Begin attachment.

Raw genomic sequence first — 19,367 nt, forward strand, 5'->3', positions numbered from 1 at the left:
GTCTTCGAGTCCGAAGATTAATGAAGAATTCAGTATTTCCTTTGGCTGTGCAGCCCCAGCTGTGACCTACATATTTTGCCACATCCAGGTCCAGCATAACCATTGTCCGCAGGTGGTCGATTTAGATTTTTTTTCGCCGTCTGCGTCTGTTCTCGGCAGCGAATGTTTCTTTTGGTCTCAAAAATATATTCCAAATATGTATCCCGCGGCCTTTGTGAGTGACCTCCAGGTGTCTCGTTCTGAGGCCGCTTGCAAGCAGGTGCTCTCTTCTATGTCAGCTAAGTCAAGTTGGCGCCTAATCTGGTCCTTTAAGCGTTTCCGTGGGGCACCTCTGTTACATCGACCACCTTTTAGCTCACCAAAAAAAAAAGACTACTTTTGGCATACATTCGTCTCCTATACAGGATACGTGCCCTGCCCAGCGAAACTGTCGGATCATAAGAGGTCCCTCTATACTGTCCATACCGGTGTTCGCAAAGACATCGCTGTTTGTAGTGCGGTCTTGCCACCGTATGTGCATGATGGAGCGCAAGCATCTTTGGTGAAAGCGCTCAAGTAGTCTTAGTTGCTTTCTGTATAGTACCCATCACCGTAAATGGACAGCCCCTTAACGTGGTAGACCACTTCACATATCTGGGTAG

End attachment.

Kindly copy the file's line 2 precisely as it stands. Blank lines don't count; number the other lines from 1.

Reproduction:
GTCTTCGAGTCCGAAGATTAATGAAGAATTCAGTATTTCCTTTGGCTGTGCAGCCCCAGCTGTGACCTACATATTTTGCCACATCCAGGTCCAGCATAACCATTGTCCGCAGGTGGTCGATTTAGATTTTTTTTCGCCGTCTGCGTCTGTTCTCGGCAGCGAATGTTTCTTTTGGTCTCAAAAATATATTCCAAATATGTATCCCGCGGCCTTTGTGAGTGACCTCCAGGTGTCTCGTTCTGAGGCCGCTTGCAAGCAGGTGCTCTCTTCTATGTCAGCTAAGTCAAGTTGGCGCCTAATCTGGTCCTTTAAGCGTTTCCGTGGGGCACCTCTGTTACATCGACCACCTTTTAGCTCACCAAAAAAAAAAGACTACTTTTGGCATACATTCGTCTCCTATACAGGATACGTGCCCTGCCCAGCGAAACTGTCGGATCATAAGAGGTCCCTCTATACTGTCCATACCGGTGTTCGCAAAGACATCGCTGTTTGTAGTGCGGTCTTGCCACCGTATGTGCATGATGGAGCGCAAGCATCTTTGGTGAAAGCGCTCAAGTAGTCTTAGTTGCTTTCTGTATAGTACCCATCACCGTAAATGGACAGCCCCTTAACGTGGTAGACCACTTCACATATCTGGGTAG